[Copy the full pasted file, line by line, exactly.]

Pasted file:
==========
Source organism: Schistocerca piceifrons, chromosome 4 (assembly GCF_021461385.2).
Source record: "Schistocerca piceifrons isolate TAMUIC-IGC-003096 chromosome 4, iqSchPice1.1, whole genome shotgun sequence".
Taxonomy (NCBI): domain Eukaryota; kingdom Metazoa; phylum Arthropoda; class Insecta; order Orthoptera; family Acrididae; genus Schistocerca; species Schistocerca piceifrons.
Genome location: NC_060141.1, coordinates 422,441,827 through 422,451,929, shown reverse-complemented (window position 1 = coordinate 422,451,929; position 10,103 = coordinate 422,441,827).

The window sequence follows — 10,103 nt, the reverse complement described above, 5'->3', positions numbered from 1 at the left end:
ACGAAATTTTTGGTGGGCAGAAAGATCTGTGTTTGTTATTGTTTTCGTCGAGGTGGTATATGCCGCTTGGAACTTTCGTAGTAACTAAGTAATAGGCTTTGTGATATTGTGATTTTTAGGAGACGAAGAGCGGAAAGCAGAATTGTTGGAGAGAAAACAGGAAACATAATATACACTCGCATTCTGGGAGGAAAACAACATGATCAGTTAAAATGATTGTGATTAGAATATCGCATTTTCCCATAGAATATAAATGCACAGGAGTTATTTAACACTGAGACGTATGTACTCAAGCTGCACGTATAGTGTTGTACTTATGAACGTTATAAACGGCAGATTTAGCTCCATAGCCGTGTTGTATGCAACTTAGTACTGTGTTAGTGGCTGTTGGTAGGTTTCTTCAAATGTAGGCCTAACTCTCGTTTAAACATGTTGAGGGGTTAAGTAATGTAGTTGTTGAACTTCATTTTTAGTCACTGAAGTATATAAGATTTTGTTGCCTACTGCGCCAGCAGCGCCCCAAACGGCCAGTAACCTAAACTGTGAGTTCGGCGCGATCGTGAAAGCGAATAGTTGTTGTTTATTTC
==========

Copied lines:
Source organism: Schistocerca piceifrons, chromosome 4 (assembly GCF_021461385.2).
Source record: "Schistocerca piceifrons isolate TAMUIC-IGC-003096 chromosome 4, iqSchPice1.1, whole genome shotgun sequence".
Taxonomy (NCBI): domain Eukaryota; kingdom Metazoa; phylum Arthropoda; class Insecta; order Orthoptera; family Acrididae; genus Schistocerca; species Schistocerca piceifrons.
Genome location: NC_060141.1, coordinates 422,441,827 through 422,451,929, shown reverse-complemented (window position 1 = coordinate 422,451,929; position 10,103 = coordinate 422,441,827).

The window sequence follows — 10,103 nt, the reverse complement described above, 5'->3', positions numbered from 1 at the left end:
ACGAAATTTTTGGTGGGCAGAAAGATCTGTGTTTGTTATTGTTTTCGTCGAGGTGGTATATGCCGCTTGGAACTTTCGTAGTAACTAAGTAATAGGCTTTGTGATATTGTGATTTTTAGGAGACGAAGAGCGGAAAGCAGAATTGTTGGAGAGAAAACAGGAAACATAATATACACTCGCATTCTGGGAGGAAAACAACATGATCAGTTAAAATGATTGTGATTAGAATATCGCATTTTCCCATAGAATATAAATGCACAGGAGTTATTTAACACTGAGACGTATGTACTCAAGCTGCACGTATAGTGTTGTACTTATGAACGTTATAAACGGCAGATTTAGCTCCATAGCCGTGTTGTATGCAACTTAGTACTGTGTTAGTGGCTGTTGGTAGGTTTCTTCAAATGTAGGCCTAACTCTCGTTTAAACATGTTGAGGGGTTAAGTAATGTAGTTGTTGAACTTCATTTTTAGTCACTGAAGTATATAAGATTTTGTTGCCTACTGCGCCAGCAGCGCCCCAAACGGCCAGTAACCTAAACTGTGAGTTCGGCGCGATCGTGAAAGCGAATAGTTGTTGTTTATTTC